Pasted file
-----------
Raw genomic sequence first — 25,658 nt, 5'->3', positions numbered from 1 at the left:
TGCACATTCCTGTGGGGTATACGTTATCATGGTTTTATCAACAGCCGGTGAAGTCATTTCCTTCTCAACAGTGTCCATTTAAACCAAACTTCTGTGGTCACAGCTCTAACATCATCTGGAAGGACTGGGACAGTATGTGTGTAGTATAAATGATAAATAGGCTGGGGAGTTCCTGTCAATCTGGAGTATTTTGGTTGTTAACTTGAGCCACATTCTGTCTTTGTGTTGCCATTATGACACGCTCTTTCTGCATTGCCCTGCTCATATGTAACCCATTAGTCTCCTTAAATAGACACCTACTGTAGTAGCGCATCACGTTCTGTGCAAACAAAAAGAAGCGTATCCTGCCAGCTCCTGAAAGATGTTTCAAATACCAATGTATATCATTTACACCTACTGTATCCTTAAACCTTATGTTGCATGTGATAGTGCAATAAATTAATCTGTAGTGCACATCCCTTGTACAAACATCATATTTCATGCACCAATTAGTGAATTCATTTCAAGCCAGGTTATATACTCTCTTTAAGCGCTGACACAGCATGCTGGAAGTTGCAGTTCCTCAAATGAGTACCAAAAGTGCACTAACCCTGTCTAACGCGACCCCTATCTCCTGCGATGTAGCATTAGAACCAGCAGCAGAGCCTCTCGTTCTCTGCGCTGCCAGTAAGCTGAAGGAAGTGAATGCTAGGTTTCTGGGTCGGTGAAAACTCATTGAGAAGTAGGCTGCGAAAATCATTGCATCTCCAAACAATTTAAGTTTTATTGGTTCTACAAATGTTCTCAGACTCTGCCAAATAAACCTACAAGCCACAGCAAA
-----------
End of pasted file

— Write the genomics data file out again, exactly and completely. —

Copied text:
Raw genomic sequence first — 25,658 nt, 5'->3', positions numbered from 1 at the left:
TGCACATTCCTGTGGGGTATACGTTATCATGGTTTTATCAACAGCCGGTGAAGTCATTTCCTTCTCAACAGTGTCCATTTAAACCAAACTTCTGTGGTCACAGCTCTAACATCATCTGGAAGGACTGGGACAGTATGTGTGTAGTATAAATGATAAATAGGCTGGGGAGTTCCTGTCAATCTGGAGTATTTTGGTTGTTAACTTGAGCCACATTCTGTCTTTGTGTTGCCATTATGACACGCTCTTTCTGCATTGCCCTGCTCATATGTAACCCATTAGTCTCCTTAAATAGACACCTACTGTAGTAGCGCATCACGTTCTGTGCAAACAAAAAGAAGCGTATCCTGCCAGCTCCTGAAAGATGTTTCAAATACCAATGTATATCATTTACACCTACTGTATCCTTAAACCTTATGTTGCATGTGATAGTGCAATAAATTAATCTGTAGTGCACATCCCTTGTACAAACATCATATTTCATGCACCAATTAGTGAATTCATTTCAAGCCAGGTTATATACTCTCTTTAAGCGCTGACACAGCATGCTGGAAGTTGCAGTTCCTCAAATGAGTACCAAAAGTGCACTAACCCTGTCTAACGCGACCCCTATCTCCTGCGATGTAGCATTAGAACCAGCAGCAGAGCCTCTCGTTCTCTGCGCTGCCAGTAAGCTGAAGGAAGTGAATGCTAGGTTTCTGGGTCGGTGAAAACTCATTGAGAAGTAGGCTGCGAAAATCATTGCATCTCCAAACAATTTAAGTTTTATTGGTTCTACAAATGTTCTCAGACTCTGCCAAATAAACCTACAAGCCACAGCAAA